A Comparison of Alternative Tax Bases
The revenue, efficiency, equity and operating costs properties of alternative tax bases or taxable sums are compared and contrasted. Initially the assessment is made for generic, comprehensive tax bases on income and consumption flows, wealth stocks, and on transactions. On the criteria of efficiency and equity, there are unresolved conceptual and empirical arguments in choosing between income, consumption and wealth tax bases, but general revenue raising transaction taxes are inferior. In practice, including in current Australia, the different tax bases are far from comprehensive because of the many exemptions and deductions. On all good tax design criteria, the case is made to broaden the tax bases for income, the GST, payroll and land taxes; special purpose transaction taxes to counter market failures should be redesigned; and conveyance duties and other stamp duties should be removed.
|Date of creation:||Aug 2005|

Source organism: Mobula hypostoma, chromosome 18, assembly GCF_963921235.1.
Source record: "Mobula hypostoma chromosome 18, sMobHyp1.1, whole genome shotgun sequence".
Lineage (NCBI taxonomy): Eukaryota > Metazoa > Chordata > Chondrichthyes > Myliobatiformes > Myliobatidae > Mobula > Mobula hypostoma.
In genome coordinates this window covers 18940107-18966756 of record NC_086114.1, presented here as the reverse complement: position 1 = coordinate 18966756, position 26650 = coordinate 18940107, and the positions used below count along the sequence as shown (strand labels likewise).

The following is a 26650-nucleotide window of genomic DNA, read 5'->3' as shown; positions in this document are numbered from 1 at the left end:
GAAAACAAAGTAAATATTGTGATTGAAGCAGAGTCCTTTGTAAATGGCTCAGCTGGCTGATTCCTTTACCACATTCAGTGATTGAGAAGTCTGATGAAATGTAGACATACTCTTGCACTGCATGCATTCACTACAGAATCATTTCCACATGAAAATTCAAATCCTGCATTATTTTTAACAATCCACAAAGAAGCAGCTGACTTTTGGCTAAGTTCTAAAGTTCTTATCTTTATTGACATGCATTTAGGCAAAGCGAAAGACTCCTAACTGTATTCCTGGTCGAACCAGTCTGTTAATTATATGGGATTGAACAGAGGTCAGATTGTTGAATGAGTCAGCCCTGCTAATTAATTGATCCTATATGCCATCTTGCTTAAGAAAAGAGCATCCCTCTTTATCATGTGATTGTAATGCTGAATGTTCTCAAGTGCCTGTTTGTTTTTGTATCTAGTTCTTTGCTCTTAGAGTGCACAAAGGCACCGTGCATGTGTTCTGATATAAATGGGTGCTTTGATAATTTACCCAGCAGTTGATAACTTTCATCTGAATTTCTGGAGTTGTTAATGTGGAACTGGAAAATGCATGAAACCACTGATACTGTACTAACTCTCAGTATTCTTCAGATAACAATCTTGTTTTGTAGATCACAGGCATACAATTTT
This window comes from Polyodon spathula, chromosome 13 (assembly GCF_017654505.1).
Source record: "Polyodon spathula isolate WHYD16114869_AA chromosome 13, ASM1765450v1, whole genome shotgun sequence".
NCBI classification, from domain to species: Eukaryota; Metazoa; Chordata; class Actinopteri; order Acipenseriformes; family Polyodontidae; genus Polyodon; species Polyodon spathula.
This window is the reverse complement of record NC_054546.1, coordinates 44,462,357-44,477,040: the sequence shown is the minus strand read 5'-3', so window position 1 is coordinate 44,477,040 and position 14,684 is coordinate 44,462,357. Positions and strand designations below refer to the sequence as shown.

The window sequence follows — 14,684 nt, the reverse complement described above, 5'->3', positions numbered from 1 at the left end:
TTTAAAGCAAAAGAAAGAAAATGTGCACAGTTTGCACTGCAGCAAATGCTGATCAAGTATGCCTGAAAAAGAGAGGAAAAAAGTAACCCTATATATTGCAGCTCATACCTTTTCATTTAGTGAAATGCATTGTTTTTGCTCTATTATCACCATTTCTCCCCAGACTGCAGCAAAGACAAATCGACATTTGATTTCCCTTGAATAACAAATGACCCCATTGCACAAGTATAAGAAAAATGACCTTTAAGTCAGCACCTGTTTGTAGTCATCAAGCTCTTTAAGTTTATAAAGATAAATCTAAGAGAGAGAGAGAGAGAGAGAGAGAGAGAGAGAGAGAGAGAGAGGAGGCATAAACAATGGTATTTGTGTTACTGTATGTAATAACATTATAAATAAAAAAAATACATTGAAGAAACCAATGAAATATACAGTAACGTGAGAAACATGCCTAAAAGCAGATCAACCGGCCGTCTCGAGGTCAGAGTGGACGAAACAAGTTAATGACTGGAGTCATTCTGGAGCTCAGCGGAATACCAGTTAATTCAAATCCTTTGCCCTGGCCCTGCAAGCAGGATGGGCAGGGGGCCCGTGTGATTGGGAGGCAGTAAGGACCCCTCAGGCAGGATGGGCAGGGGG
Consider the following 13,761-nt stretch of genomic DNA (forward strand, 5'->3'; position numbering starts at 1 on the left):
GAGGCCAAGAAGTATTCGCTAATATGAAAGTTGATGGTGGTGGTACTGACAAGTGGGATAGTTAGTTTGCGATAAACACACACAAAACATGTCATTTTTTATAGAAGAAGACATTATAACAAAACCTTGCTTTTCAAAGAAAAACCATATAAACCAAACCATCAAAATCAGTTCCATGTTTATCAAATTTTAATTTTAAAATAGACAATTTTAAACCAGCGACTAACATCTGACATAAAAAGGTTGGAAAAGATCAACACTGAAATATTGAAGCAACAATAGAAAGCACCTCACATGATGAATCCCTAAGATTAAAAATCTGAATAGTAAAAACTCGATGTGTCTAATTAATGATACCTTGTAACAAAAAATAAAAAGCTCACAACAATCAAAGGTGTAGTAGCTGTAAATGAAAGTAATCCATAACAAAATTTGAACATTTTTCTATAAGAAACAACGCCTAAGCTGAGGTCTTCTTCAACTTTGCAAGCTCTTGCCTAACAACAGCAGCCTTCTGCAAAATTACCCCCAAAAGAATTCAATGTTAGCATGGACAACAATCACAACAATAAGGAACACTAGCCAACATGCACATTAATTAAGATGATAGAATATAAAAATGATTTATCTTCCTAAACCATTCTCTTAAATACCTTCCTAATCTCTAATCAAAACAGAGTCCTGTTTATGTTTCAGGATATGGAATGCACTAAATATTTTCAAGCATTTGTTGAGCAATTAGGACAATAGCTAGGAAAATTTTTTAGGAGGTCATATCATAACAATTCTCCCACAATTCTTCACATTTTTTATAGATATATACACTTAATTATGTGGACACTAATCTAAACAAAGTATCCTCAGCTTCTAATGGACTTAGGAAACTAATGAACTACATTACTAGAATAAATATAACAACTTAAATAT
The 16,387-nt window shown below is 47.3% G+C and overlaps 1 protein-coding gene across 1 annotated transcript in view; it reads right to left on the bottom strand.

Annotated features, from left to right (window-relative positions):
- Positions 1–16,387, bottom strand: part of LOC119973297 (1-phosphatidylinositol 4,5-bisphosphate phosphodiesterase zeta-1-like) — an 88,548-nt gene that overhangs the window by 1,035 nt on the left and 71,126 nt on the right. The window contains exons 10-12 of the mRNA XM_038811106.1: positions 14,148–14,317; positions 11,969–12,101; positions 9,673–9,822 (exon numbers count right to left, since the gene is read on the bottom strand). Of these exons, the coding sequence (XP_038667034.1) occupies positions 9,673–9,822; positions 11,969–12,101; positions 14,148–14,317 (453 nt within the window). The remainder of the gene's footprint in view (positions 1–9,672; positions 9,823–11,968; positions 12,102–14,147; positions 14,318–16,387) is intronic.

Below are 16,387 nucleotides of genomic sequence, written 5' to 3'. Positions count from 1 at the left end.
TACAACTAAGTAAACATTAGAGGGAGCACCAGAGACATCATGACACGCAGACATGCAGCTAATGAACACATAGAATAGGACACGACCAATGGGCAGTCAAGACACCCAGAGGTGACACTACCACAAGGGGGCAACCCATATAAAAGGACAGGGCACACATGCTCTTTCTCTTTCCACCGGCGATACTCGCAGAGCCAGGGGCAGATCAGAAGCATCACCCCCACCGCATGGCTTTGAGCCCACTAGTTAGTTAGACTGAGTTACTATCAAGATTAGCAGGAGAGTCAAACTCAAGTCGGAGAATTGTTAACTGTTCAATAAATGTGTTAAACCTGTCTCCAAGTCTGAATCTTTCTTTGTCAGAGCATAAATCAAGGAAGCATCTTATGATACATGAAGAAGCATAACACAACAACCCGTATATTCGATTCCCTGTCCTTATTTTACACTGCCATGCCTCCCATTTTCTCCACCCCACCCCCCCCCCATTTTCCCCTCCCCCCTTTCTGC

|Contact details of provider:|| Postal: Melbourne Institute of Applied Economic and Social Research, The University of Melbourne, Victoria 3010 Australia|
Phone: +61 3 8344 2100
Fax: +61 3 8344 2111
Web page: http://www.melbourneinstitute.com/
More information through EDIRC
References listed on IDEAS
Please report citation or reference errors to , or , if you are the registered author of the cited work, log in to your RePEc Author Service profile, click on "citations" and make appropriate adjustments.:
- Bruce Headey & Gary Marks & Mark Wooden, 2005.
"The Structure and Distribution of Household Wealth in Australia,"
Australian Economic Review,
The University of Melbourne, Melbourne Institute of Applied Economic and Social Research, vol. 38(2), pages 159-175, 06.
- Bruce Headey & Mark Wooden & Gary Marks, 2004. "The Structure and Distribution of Household Wealth in Australia," Melbourne Institute Working Paper Series wp2004n12, Melbourne Institute of Applied Economic and Social Research, The University of Melbourne.
- John Freebairn, 2002. "Opportunities to Reform State Taxes," Australian Economic Review, The University of Melbourne, Melbourne Institute of Applied Economic and Social Research, vol. 35(4), pages 405-422.
When requesting a correction, please mention this item's handle: RePEc:iae:iaewps:wp2005n11. See general information about how to correct material in RePEc.
For technical questions regarding this item, or to correct its authors, title, abstract, bibliographic or download information, contact: (Abbey Treloar)
If references are entirely missing, you can add them using this form.